July 12, 2007

For Facebook, I Can Already See the Epilogue

Five years from now, Facebook will not be a household brand. Like GeoCities and TheGlobe.com before it, today's hot Web communities are tomorrow's graveyards, as a fickle Web audience will continue to move from one destination to the next, leaving behind ignored friend requests and a a river of bad HTML in their wake.

Even if you throw out the 1990s community sites mentioned above, it's easy to see how once exciting social networking destination sites give way to the next. From Friendster, to MySpace, to Facebook, hordes of teens, wannabe teens or those preying on teens have made the move, until, as Yogi Berra once said, "Nobody goes there any more because it's too crowded."

In 2006, it seemed nothing could beat MySpace. Now, as Facebook has opened up their doors to developers with custom APIs and let in the unwashed masses, instead of just for college or high school students, it seems that it's all anyone can talk about these days. But while that's fun and interesting, the truth is that it's still a closed, gated network, which runs contrary to the full purpose of the open Internet - one of transparency, exchange of ideas, communication and ease of access.

I don't have a Facebook login, don't have access, and don't want it. Why, when there is so much content and real-time collaboration and conversation going on outside of the walls of Facebook, would I take the extra effort to share in conversations and faux digital friendships to a more limited audience? It just doesn't make sense.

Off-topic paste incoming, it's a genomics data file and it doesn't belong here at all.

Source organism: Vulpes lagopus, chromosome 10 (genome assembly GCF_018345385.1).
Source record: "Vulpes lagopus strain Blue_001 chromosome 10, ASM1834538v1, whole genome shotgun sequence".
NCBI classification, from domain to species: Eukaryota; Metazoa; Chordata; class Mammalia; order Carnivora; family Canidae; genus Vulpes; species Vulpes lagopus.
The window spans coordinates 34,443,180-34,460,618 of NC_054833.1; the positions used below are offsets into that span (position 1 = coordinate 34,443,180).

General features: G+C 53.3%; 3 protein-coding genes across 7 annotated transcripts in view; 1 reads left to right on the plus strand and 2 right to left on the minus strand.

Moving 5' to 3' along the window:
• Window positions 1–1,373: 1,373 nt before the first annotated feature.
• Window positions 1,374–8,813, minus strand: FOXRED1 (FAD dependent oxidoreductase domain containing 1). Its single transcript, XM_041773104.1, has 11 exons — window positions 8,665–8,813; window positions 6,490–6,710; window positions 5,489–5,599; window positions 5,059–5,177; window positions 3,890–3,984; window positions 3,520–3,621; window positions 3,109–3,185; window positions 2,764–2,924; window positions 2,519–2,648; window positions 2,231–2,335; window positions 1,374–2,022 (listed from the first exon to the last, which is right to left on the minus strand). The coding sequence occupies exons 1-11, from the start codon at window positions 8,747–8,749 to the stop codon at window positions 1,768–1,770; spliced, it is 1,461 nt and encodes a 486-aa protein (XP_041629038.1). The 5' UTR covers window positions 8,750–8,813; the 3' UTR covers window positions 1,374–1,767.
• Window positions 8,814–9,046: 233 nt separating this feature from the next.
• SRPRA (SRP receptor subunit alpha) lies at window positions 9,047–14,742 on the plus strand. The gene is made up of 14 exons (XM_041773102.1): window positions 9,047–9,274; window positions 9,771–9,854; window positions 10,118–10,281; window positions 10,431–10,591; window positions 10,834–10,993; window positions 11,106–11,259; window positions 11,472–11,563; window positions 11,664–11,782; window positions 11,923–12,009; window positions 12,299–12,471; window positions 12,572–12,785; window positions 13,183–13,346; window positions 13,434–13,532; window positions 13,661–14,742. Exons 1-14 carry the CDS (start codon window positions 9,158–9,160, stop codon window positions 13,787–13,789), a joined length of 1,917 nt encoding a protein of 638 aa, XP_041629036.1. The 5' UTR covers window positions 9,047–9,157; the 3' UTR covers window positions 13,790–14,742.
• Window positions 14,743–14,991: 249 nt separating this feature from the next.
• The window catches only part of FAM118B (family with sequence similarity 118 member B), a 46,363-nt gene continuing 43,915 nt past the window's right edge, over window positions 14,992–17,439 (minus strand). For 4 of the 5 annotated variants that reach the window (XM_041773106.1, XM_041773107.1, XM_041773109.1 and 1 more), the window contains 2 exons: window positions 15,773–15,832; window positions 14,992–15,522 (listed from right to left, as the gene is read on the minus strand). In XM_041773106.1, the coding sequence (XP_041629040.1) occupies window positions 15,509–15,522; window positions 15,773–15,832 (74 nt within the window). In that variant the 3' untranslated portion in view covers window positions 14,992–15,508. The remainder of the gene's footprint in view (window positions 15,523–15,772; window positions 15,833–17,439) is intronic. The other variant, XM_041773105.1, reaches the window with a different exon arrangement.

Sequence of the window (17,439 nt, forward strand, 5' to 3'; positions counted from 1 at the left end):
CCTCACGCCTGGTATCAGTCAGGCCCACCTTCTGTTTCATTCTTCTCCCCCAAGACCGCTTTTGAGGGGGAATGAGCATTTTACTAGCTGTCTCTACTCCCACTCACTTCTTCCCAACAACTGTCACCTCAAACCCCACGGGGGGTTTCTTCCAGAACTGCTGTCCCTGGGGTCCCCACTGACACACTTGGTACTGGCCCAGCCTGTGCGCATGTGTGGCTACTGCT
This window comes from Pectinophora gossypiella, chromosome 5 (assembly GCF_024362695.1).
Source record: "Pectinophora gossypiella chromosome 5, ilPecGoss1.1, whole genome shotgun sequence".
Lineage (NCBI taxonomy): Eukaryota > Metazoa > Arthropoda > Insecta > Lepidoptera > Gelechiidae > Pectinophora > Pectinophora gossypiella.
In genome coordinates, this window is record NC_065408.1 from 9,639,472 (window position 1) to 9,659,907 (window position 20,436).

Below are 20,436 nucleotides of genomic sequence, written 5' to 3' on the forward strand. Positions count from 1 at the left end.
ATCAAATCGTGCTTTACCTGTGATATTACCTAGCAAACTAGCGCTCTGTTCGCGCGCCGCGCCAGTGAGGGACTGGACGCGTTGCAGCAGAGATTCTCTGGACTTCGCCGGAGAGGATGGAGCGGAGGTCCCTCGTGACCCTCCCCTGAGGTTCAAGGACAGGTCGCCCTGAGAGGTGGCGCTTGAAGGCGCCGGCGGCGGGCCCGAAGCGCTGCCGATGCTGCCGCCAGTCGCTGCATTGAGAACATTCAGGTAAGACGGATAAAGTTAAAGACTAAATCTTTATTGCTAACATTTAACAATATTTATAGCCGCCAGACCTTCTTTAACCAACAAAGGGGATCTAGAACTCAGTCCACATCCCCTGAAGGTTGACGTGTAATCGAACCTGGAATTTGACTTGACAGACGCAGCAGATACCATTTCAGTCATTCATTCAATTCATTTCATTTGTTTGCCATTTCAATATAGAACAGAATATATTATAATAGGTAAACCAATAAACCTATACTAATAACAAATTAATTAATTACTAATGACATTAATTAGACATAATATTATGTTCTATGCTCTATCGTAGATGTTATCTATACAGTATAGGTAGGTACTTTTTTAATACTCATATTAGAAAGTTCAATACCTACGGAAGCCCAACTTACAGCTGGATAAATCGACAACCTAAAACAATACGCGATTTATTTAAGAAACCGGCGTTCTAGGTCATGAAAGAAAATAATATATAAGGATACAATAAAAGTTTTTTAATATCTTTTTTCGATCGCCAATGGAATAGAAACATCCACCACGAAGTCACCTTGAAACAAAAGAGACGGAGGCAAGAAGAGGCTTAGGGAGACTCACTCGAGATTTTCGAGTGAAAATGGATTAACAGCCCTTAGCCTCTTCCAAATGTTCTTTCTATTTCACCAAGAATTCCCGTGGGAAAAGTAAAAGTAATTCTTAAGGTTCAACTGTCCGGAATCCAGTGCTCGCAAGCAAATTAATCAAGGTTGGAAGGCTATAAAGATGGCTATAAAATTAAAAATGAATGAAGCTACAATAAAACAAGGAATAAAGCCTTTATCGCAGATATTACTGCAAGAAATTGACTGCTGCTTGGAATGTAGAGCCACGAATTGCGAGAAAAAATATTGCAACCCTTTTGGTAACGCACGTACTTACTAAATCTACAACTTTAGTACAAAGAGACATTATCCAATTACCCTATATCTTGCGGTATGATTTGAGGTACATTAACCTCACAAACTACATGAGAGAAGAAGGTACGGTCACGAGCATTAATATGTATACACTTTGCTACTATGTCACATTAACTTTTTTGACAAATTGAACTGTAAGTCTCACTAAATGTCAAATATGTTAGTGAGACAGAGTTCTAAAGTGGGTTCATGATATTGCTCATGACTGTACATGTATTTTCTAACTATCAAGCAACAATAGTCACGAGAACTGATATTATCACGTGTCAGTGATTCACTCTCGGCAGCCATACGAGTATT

Today's Facebook is tomorrow's Friendster, or in five years, GeoCities. Teens are the most fickle of them all, and I'm not exactly sure they're going to be ecstatic that their moms and dads can now jump in and participate. That's just not cool. And once the 'rents start hanging out in your place, it's time to move on. I promise that's what will happen next. Slowly, but inevitably.

So, while John Battelle writes "Why Facebook, Why Now?" and Robert Scoble picks apart Facebook application issues, recognize that it's a lot of talk for today about something that has a very limited future.


  1. anything is possible - especially considering friendster.

  2. Totally agreed. I think the whole social network idea is going to go through some changes over the next few years. Right now, it's half baked and only somewhat useful. What it will become, I have no clue, but I think places like MySpace and Facebook won't be there when it matures.


  3. I don't get facebook. MySpace is a mess. And there is entirely too much stalking opportunity for people to see personal conversations that should happen...well- In Person!

    I miss real contact. I miss the phone and letters and lunches on the lawn with the people that I love. All these things are merely cheap substitutions for the companionship we now lack because the of all eCommunication we've allowed to take over our lives.

    I still love Blog, though, since it's more like a partyline conversation between all your friends all at once from all around the world. sigh. It still makes me wish I could see everyone's facial expression while we laugh and talk and share a sandwich or two...

  4. Facebook has an opportunity to be a lasting brand because it isn't just a social network: it's an application platform where outside developers can build things that have value (and already have). That alone makes it different than all the other examples you've given so far.

  5. It should be interesting over time to see if Facebook can become an accepted business tool in the way I believe LinkedIn has. Can it shake its original label as a college meetup and meat market? I'll certainly be watching, but have yet to see a major reason to get me to jump in, any more than for Second Life.